(0.36MB).
Figure 4.

Immunohistochemistry staining shows a diffuse cytoplasmic immunoreactivity for S-100 protein (100×).

(0.31MB).
3Discussion

Schwannomas or neurilemmomas are uncommon GI autonomic nerve tumors arising from Schwann cells of the neural sheath and may occur anywhere in the body.6 The GI tract involvement is rare (0.1% of benign tumors), and solitary schwannomas of the colon are even rarer.8 In the GI wall, they may present as subepithelial lesions with origin in the Auerbach's or Meissner's nerve plexus, in the muscularis propria (4th layer) and in submucosal (3rd layer), respectively.1,8 Differential diagnosis that must be considered in the evaluation of colonic subepithelial lesions is shown in Table 1.3,7,9

Table 1.

Subepithelial and subepithelial-like lesions of the colon and rectum.1,3,5,7,9

  Subepithelial and subepithelial-like lesions
  Benign  Malignant 
SubepithelialCystic lesions   
Granular cell tumor*  Leiomyosarcoma 
Hematoma  Gastrointestinal Kaposi's sarcoma 
Leiomyoma  Metastases (breast cancer, melanoma and lung cancer) 
Lipoma  Gastrointestinal stromal tumor 
Lymphangioma  Neuroendocrine tumor/Carcinoid tumor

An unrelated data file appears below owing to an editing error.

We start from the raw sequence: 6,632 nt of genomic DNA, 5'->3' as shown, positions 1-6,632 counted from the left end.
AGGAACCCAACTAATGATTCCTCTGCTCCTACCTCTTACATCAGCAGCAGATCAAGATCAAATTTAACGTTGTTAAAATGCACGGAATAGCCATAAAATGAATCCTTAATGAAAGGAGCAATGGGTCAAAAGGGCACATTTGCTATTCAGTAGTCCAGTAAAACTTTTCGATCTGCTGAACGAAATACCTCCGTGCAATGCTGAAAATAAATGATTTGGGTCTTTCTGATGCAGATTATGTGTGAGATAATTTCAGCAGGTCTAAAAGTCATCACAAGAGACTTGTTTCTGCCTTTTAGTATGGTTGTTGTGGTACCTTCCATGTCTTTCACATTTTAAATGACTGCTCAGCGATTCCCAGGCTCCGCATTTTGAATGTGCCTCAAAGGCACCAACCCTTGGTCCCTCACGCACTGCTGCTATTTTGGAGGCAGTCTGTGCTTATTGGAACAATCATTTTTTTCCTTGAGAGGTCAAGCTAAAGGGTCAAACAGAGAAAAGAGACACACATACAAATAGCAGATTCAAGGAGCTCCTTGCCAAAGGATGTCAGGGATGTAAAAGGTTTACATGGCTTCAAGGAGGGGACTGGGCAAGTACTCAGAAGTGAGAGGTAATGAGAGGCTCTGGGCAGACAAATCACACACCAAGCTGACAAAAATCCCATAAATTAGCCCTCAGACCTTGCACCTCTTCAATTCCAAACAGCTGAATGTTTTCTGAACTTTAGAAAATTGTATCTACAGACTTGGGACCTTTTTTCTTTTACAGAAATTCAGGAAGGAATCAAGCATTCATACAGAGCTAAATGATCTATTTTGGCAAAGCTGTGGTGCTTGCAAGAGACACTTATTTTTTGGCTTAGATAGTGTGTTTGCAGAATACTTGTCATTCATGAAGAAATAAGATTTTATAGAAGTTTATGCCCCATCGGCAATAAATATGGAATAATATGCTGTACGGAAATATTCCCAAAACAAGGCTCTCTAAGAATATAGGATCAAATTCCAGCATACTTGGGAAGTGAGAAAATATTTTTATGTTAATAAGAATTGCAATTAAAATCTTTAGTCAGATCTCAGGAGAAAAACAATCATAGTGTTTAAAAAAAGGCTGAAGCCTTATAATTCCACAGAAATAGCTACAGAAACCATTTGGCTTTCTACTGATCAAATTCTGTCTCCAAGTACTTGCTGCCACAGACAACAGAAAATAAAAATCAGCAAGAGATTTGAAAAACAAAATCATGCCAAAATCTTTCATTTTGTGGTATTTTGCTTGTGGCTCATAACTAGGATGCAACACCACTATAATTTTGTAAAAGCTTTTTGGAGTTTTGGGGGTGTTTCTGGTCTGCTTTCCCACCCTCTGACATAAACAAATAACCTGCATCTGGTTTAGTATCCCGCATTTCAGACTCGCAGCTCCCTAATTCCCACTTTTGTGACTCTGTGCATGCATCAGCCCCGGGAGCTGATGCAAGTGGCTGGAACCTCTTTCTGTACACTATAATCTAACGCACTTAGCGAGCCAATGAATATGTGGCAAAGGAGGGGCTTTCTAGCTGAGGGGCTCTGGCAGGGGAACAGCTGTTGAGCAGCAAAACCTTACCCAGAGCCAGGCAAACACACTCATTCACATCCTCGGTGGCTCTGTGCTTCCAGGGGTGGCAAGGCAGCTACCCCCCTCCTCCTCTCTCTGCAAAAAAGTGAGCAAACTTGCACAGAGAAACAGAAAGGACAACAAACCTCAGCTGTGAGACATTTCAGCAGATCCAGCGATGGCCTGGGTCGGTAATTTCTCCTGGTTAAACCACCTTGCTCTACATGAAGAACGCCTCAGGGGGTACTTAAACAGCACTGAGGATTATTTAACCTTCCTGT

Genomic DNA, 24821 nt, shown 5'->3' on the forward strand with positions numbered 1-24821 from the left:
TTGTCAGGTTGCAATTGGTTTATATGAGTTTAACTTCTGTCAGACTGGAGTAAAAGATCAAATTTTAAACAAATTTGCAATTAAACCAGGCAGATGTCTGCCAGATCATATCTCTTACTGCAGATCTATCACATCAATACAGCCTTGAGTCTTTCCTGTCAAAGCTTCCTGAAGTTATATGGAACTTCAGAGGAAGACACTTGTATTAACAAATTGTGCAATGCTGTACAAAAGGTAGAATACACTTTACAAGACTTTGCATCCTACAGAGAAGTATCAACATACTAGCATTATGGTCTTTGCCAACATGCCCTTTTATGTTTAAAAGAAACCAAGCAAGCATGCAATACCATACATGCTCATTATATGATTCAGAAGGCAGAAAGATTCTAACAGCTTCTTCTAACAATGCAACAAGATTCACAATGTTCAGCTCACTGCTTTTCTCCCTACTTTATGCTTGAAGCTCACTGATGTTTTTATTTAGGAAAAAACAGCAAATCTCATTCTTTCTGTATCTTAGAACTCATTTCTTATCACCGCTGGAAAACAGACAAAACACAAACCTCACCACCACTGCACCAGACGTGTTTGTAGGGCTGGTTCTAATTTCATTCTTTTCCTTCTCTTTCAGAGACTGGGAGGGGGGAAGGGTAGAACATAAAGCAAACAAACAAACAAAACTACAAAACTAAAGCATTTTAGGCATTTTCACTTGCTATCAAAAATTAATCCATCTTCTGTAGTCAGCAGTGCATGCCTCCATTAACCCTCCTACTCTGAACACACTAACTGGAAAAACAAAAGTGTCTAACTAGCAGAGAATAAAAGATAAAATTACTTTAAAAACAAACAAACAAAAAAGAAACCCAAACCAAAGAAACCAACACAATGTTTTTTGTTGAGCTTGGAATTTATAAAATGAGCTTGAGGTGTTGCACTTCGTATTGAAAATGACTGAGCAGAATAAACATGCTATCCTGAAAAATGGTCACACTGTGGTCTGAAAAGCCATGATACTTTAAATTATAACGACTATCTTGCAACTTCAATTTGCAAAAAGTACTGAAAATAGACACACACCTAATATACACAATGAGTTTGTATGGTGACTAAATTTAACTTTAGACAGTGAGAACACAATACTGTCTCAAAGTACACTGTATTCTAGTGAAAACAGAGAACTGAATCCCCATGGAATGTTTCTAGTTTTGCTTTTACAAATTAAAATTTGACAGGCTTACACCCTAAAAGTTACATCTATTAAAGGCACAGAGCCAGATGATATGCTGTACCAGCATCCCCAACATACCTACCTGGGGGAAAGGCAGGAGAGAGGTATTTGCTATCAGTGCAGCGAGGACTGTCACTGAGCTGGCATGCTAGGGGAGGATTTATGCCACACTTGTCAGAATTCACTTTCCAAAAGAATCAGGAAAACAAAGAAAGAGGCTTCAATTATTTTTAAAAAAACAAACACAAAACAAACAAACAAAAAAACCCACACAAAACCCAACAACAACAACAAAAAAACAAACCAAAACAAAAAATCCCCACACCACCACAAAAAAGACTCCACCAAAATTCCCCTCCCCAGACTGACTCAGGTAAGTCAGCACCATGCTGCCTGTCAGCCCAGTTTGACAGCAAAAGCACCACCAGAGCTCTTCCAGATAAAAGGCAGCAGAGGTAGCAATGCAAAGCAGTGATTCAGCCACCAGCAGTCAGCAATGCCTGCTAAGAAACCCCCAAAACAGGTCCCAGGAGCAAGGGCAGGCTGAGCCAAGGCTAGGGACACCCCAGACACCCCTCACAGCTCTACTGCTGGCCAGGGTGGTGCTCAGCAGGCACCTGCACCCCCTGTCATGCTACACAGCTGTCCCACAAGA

Lymphoid polyps and hyperplasia  Lymphoma 
Neurofibromas (Neurofibromatosis type 1 or Von Recklinghausen Disease)   
Pneumatosis cystoides coli   
Schwannoma*   
Vascular lesions (hemangiomas, internal hemorrhoids, rectal varices, and venous malformations)   
Subepithelial-like lesionsEndometriosis  Direct invasion by extracolonic tumor 
Extrinsic impression  Peritoneal carcinomatosis 
  Appendiceal tumor 
*

Rare reports of malignancy.

Schwannomas are mesenchymal tumors, which can be classified in three types: gastrointestinal stromal tumors (GISTs), leiomyoma, and schwannoma. GISTs are the most common GI mesenchymal tumors.1 The GI schwannoma to GISTs ratio is approximately 1:50–100.10

Schwannomas are usually asymptomatic and diagnosed as incidental findings during diagnostic procedures, surgery or autopsy. Symptoms, when present, are nonspecific and similar to those caused by other intestinal tumors: abdominal pain, altered bowel habits, obstruction, hemorrhage, intussusception or systemic symptoms.6,8 There is a rare association of Schwannomas with neurofibromatosis and adrenal ganglioneuroma.8